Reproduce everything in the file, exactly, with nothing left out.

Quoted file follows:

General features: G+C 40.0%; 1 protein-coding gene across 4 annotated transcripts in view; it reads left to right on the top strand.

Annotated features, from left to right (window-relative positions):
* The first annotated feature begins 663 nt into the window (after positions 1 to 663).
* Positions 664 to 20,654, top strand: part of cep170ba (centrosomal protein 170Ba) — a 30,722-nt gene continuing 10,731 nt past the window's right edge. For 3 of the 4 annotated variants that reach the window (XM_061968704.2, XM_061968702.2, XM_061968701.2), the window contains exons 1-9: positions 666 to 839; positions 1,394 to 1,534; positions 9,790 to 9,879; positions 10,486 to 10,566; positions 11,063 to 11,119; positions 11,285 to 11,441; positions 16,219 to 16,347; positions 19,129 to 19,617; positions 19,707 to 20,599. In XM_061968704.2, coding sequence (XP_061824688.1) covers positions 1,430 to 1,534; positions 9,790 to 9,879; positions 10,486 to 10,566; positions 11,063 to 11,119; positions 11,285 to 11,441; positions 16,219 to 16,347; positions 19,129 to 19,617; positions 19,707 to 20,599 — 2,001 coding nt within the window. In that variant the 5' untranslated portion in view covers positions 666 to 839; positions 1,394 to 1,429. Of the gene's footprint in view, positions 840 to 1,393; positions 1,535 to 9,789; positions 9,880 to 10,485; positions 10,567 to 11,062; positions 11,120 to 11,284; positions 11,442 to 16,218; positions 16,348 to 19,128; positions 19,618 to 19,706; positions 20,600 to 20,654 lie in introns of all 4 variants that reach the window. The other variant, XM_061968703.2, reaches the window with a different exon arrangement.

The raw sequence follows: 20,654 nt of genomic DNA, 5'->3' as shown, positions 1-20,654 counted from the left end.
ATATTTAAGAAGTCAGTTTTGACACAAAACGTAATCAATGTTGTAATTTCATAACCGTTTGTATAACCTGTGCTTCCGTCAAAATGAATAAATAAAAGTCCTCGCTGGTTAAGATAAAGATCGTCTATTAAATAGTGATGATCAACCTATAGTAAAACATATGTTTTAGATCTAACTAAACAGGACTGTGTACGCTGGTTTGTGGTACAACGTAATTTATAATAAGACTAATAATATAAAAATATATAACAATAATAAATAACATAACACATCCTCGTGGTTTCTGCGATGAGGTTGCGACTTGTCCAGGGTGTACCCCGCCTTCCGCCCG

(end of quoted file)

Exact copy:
General features: G+C 40.0%; 1 protein-coding gene across 4 annotated transcripts in view; it reads left to right on the top strand.

Annotated features, from left to right (window-relative positions):
* The first annotated feature begins 663 nt into the window (after positions 1 to 663).
* Positions 664 to 20,654, top strand: part of cep170ba (centrosomal protein 170Ba) — a 30,722-nt gene continuing 10,731 nt past the window's right edge. For 3 of the 4 annotated variants that reach the window (XM_061968704.2, XM_061968702.2, XM_061968701.2), the window contains exons 1-9: positions 666 to 839; positions 1,394 to 1,534; positions 9,790 to 9,879; positions 10,486 to 10,566; positions 11,063 to 11,119; positions 11,285 to 11,441; positions 16,219 to 16,347; positions 19,129 to 19,617; positions 19,707 to 20,599. In XM_061968704.2, coding sequence (XP_061824688.1) covers positions 1,430 to 1,534; positions 9,790 to 9,879; positions 10,486 to 10,566; positions 11,063 to 11,119; positions 11,285 to 11,441; positions 16,219 to 16,347; positions 19,129 to 19,617; positions 19,707 to 20,599 — 2,001 coding nt within the window. In that variant the 5' untranslated portion in view covers positions 666 to 839; positions 1,394 to 1,429. Of the gene's footprint in view, positions 840 to 1,393; positions 1,535 to 9,789; positions 9,880 to 10,485; positions 10,567 to 11,062; positions 11,120 to 11,284; positions 11,442 to 16,218; positions 16,348 to 19,128; positions 19,618 to 19,706; positions 20,600 to 20,654 lie in introns of all 4 variants that reach the window. The other variant, XM_061968703.2, reaches the window with a different exon arrangement.

The raw sequence follows: 20,654 nt of genomic DNA, 5'->3' as shown, positions 1-20,654 counted from the left end.
ATATTTAAGAAGTCAGTTTTGACACAAAACGTAATCAATGTTGTAATTTCATAACCGTTTGTATAACCTGTGCTTCCGTCAAAATGAATAAATAAAAGTCCTCGCTGGTTAAGATAAAGATCGTCTATTAAATAGTGATGATCAACCTATAGTAAAACATATGTTTTAGATCTAACTAAACAGGACTGTGTACGCTGGTTTGTGGTACAACGTAATTTATAATAAGACTAATAATATAAAAATATATAACAATAATAAATAACATAACACATCCTCGTGGTTTCTGCGATGAGGTTGCGACTTGTCCAGGGTGTACCCCGCCTTCCGCCCG